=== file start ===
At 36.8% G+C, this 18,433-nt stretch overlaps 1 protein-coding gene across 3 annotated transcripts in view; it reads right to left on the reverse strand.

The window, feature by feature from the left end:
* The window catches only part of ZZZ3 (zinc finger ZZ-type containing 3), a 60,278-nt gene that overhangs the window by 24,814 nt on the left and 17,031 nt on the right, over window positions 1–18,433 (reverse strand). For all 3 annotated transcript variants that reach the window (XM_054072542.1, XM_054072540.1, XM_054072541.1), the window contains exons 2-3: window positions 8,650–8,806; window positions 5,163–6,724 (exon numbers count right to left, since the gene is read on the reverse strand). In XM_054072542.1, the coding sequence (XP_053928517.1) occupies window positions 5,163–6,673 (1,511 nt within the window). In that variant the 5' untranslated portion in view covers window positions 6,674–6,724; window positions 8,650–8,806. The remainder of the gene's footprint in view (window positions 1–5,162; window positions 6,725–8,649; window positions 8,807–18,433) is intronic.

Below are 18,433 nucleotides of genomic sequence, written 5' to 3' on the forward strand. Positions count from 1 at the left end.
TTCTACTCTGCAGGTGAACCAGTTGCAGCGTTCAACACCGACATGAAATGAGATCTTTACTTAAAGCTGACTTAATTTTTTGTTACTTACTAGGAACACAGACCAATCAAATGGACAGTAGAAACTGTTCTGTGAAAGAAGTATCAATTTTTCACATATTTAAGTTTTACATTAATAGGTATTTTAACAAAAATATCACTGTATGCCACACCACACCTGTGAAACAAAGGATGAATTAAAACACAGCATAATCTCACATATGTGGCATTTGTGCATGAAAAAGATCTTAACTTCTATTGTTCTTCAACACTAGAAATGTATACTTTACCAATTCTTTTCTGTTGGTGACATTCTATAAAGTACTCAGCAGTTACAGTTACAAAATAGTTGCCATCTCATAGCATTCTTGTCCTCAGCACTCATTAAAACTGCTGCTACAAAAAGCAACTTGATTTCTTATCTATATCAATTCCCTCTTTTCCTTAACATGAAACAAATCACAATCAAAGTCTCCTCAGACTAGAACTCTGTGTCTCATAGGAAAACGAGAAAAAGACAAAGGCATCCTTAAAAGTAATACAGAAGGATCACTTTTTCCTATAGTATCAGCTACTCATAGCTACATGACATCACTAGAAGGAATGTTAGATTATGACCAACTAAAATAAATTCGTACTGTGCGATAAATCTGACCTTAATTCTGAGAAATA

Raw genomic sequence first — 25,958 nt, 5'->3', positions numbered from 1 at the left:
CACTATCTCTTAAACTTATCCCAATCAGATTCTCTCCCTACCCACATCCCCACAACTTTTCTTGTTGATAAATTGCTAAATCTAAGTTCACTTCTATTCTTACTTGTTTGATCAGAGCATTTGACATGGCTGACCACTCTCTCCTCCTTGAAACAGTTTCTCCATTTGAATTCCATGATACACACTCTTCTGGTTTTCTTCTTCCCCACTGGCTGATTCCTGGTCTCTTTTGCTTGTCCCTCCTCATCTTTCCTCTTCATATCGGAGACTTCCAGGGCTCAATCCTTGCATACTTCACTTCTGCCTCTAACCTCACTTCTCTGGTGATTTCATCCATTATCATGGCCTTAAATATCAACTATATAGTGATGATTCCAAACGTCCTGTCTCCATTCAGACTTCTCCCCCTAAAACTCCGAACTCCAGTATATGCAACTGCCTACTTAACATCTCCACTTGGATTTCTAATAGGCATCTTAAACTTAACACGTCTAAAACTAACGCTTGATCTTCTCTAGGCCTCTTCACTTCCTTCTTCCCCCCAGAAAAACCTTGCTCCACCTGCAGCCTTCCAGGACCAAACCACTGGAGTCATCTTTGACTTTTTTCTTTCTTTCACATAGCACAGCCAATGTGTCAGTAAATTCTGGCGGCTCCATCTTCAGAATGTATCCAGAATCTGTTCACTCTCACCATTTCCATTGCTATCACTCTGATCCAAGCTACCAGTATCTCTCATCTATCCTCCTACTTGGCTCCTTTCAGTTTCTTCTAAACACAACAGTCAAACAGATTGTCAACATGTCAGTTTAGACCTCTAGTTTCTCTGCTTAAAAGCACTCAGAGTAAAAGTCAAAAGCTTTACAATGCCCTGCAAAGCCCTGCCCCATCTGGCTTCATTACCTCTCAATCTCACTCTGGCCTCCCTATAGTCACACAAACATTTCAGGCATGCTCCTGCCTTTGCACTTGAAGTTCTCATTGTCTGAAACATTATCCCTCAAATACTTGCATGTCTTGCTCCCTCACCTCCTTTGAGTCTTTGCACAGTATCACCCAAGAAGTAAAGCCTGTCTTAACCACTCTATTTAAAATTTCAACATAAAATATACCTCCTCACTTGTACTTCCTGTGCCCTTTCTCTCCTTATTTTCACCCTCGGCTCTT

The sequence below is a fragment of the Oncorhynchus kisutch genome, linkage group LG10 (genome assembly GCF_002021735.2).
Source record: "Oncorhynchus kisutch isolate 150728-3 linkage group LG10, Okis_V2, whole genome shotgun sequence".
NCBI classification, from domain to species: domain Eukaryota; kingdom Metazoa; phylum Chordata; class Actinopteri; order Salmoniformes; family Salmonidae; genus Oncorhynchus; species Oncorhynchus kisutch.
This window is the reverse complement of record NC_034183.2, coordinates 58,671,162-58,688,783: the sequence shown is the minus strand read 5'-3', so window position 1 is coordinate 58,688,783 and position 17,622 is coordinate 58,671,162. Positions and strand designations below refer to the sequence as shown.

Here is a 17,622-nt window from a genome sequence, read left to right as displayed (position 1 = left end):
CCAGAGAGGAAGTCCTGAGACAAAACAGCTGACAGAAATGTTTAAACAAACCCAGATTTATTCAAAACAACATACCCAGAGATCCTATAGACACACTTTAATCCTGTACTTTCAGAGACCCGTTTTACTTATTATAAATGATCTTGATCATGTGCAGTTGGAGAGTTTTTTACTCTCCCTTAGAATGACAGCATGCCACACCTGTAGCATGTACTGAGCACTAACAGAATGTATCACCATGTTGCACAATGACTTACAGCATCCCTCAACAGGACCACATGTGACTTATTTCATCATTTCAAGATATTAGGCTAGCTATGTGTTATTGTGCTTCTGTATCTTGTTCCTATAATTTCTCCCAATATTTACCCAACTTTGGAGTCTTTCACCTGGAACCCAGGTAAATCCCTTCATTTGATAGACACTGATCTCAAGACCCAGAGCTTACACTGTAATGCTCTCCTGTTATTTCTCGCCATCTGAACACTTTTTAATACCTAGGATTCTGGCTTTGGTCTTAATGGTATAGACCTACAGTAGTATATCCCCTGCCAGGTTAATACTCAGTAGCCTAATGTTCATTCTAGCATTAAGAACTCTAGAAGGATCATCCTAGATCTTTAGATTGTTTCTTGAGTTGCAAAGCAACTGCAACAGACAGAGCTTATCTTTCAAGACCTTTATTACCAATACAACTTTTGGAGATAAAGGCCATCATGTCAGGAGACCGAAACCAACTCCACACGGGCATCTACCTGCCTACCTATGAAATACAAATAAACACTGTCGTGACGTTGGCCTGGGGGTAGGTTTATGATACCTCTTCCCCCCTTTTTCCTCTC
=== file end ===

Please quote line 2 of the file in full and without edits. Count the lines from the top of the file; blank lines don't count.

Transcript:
The window, feature by feature from the left end: